Peter Weir’s sixth movie, Witness, is often studied as part of the High School English Curriculum as a Comparative Text so there is a whole generation who have seen it because they needed to write an essay in school and not just for fun. It is about an Amish boy who sees the murder of an undercover police officer in a Philadelphia train station bathroom and has to be hidden away in his Amish community along with an ‘English’ cop to protect him.
It is a studio film in the sense that the script had been green lit and was sent to Peter Weir for him to choose for his first American movie. It earned eight Academy Award nominations including Best Picture and Weir’s first nomination as Best Director. Witness starred the leading man of the time, Harrison Ford (also nominated as Best Actor for this performance), Kelly McGillis, who was just about to enter the stratosphere with Top Gun in 1986, and child star Lukas Haas, who received wide praise for his debut film performance. There was some controversy at the time of its release from the Amish community did not believe the film showed their culture correctly. However, for most audiences, this was the first time the Amish had been shown in any significant way in a movie.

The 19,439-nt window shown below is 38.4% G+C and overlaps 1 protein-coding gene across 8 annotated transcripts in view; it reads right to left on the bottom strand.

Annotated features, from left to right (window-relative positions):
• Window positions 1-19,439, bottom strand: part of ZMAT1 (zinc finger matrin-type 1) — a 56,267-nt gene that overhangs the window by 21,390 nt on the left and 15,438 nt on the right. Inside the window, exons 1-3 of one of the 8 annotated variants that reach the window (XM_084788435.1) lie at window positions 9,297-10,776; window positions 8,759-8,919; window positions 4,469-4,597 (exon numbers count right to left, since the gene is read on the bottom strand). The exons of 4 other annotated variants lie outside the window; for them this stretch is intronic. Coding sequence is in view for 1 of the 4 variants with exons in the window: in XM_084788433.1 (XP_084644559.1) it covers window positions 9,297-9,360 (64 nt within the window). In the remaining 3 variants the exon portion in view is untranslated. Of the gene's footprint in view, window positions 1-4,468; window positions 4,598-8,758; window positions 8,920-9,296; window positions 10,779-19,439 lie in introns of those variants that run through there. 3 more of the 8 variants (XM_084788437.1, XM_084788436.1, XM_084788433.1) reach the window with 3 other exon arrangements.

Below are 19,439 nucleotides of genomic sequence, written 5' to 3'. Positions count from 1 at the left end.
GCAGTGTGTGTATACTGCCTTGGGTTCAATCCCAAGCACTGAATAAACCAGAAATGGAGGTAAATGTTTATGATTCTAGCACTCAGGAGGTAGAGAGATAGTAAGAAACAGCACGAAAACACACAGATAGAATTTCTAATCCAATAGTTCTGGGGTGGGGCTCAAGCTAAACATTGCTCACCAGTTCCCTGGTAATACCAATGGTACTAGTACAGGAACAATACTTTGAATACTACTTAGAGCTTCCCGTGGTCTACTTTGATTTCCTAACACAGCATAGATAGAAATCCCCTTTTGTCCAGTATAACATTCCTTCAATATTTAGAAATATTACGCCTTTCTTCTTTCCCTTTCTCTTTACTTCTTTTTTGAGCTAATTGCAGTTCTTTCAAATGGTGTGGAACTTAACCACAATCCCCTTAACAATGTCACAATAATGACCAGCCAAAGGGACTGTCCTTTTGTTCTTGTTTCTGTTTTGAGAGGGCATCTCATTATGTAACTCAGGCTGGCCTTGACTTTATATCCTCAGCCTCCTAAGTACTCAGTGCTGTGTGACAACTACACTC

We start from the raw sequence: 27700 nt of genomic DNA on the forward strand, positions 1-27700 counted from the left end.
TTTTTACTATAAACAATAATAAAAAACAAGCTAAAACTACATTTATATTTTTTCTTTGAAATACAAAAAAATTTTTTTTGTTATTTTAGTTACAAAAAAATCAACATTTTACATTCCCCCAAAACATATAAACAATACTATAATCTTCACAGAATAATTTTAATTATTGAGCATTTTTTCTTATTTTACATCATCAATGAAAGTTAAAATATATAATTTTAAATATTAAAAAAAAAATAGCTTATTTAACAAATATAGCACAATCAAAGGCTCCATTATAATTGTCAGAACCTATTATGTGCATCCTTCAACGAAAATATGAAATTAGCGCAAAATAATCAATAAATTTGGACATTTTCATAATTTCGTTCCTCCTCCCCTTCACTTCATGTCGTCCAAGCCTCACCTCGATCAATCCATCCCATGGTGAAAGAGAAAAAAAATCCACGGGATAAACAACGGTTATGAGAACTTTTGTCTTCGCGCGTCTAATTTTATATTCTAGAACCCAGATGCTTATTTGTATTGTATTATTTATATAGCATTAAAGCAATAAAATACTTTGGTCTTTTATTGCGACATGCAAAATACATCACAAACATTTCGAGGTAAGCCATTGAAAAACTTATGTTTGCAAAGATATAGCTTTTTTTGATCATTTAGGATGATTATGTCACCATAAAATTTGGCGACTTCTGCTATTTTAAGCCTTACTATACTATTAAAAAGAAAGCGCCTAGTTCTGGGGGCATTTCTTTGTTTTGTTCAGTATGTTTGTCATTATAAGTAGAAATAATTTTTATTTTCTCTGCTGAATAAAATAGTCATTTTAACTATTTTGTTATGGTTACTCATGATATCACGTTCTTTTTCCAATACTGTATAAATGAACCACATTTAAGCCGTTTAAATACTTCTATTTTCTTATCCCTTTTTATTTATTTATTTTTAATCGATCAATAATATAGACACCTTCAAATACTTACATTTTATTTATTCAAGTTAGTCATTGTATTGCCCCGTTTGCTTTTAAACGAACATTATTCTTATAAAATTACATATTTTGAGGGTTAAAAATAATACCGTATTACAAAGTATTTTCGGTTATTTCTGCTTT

I watched it this week for the first time in about 20 years and it is wonderful. I am not sure that films today would be allowed the pacing that Witness has, which is a shame, because the pacing of this film is everything. It has great performances, a tight script, fantastic direction and cinematography, and a slow build story with moments of quiet decisions and unspoken communication. Witness is a classic film from story tellers at the height of their creativity.
Rent it, stream it or pop your copy of it in your DVD player (if you still have one) and watch it again.